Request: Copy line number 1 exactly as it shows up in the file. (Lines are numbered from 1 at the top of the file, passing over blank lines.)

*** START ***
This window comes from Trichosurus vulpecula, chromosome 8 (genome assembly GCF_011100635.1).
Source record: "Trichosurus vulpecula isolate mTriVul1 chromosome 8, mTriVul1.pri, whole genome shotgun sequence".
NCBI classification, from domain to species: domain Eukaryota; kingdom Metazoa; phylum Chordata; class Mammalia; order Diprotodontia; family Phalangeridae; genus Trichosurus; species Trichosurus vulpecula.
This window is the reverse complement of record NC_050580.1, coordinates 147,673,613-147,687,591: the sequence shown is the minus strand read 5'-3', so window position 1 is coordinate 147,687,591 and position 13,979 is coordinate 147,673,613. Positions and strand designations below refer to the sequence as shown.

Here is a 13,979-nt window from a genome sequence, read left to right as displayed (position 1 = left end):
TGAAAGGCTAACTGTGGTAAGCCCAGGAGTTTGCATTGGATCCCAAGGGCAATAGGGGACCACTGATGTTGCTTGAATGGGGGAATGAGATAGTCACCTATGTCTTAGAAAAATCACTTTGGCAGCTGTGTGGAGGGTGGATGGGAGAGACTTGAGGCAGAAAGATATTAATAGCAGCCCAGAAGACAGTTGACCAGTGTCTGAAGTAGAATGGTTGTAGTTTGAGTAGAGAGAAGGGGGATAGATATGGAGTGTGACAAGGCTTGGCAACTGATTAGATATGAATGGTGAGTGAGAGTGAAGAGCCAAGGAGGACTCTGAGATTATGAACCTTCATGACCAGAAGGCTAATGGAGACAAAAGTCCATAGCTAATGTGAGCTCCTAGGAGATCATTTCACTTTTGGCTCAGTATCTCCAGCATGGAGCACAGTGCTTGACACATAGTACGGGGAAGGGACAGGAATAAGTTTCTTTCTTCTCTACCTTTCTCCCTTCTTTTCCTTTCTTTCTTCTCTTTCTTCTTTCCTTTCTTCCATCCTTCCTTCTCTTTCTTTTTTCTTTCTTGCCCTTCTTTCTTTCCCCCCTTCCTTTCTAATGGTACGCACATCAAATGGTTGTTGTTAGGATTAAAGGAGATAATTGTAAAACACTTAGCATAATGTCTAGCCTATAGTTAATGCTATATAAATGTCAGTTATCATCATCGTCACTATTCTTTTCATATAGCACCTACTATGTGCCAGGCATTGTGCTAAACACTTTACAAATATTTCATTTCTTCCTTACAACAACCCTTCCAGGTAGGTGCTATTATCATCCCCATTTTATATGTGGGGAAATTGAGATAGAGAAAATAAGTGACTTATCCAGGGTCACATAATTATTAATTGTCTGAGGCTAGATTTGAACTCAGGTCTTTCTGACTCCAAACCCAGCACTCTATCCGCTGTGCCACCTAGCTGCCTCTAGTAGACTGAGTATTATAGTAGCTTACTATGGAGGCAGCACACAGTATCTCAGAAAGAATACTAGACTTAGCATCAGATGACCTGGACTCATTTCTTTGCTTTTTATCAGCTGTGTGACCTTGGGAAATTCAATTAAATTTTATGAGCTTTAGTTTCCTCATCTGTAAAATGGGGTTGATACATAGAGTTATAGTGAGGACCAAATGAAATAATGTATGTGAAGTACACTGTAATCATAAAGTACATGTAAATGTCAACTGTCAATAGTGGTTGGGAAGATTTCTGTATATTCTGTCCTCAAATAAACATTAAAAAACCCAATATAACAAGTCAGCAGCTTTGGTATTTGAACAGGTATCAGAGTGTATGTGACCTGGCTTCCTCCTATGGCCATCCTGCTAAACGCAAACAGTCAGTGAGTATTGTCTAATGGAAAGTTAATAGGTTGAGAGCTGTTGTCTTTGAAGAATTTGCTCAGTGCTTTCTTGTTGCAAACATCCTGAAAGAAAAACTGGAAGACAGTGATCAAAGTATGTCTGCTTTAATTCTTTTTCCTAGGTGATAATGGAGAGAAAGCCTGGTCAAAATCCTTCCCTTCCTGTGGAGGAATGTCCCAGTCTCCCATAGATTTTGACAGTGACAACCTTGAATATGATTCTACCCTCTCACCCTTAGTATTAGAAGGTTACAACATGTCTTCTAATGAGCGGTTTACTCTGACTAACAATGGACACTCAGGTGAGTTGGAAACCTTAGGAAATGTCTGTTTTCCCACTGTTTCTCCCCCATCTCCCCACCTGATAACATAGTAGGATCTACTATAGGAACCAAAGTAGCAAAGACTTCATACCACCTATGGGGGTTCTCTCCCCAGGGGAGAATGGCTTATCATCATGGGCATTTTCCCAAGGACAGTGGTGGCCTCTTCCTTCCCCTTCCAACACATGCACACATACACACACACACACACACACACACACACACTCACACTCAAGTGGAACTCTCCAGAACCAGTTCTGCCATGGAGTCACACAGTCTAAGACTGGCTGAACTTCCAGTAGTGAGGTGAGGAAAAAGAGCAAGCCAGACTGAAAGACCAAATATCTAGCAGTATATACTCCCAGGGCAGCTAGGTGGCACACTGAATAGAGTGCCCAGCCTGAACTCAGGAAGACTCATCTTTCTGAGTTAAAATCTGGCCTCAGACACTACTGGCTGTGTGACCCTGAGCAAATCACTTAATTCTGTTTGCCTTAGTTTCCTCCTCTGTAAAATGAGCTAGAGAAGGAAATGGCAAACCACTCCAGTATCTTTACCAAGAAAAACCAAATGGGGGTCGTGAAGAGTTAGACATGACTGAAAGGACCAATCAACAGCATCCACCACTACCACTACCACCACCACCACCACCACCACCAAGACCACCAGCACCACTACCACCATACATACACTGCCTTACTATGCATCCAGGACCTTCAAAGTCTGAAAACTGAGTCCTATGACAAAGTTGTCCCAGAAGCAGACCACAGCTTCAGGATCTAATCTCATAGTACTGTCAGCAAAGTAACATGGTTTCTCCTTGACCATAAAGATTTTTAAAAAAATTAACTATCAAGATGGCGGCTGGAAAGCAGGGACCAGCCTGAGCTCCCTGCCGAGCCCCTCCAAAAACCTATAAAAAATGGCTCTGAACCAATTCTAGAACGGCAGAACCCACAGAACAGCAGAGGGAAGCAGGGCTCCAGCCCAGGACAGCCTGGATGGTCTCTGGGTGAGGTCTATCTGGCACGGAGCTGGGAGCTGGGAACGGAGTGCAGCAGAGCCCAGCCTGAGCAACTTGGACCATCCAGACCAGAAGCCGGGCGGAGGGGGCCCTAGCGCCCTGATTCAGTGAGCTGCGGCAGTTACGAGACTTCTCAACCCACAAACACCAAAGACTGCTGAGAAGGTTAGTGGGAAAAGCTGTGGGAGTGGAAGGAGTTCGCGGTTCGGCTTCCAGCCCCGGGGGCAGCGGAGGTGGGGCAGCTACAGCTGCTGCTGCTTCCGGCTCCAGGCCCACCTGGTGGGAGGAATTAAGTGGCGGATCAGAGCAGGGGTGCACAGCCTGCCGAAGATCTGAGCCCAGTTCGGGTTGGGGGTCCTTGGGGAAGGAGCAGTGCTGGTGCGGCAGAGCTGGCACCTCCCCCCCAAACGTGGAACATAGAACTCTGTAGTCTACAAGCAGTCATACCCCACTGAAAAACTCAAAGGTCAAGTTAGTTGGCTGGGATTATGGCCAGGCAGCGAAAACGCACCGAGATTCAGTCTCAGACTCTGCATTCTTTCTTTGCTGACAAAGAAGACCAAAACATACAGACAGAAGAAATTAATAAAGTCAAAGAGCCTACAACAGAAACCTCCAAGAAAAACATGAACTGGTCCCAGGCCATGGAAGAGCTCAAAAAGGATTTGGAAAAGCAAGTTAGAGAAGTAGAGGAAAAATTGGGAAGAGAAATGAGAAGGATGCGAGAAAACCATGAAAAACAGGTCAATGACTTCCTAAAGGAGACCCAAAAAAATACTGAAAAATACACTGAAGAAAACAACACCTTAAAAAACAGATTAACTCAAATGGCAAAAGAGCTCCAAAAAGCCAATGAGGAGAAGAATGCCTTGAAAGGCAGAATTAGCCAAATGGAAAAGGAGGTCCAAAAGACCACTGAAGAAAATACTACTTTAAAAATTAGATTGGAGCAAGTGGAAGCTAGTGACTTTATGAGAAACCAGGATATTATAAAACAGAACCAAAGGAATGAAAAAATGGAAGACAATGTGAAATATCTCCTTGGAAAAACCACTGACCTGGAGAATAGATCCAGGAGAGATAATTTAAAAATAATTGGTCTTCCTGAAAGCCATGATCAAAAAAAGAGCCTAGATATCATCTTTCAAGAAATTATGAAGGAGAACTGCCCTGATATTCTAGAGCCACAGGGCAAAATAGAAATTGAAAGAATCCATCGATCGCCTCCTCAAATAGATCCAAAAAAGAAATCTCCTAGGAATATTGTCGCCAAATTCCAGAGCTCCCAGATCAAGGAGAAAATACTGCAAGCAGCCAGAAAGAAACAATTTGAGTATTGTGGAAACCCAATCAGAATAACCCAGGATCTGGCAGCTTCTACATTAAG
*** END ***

This window comes from Trichosurus vulpecula, chromosome 8 (genome assembly GCF_011100635.1).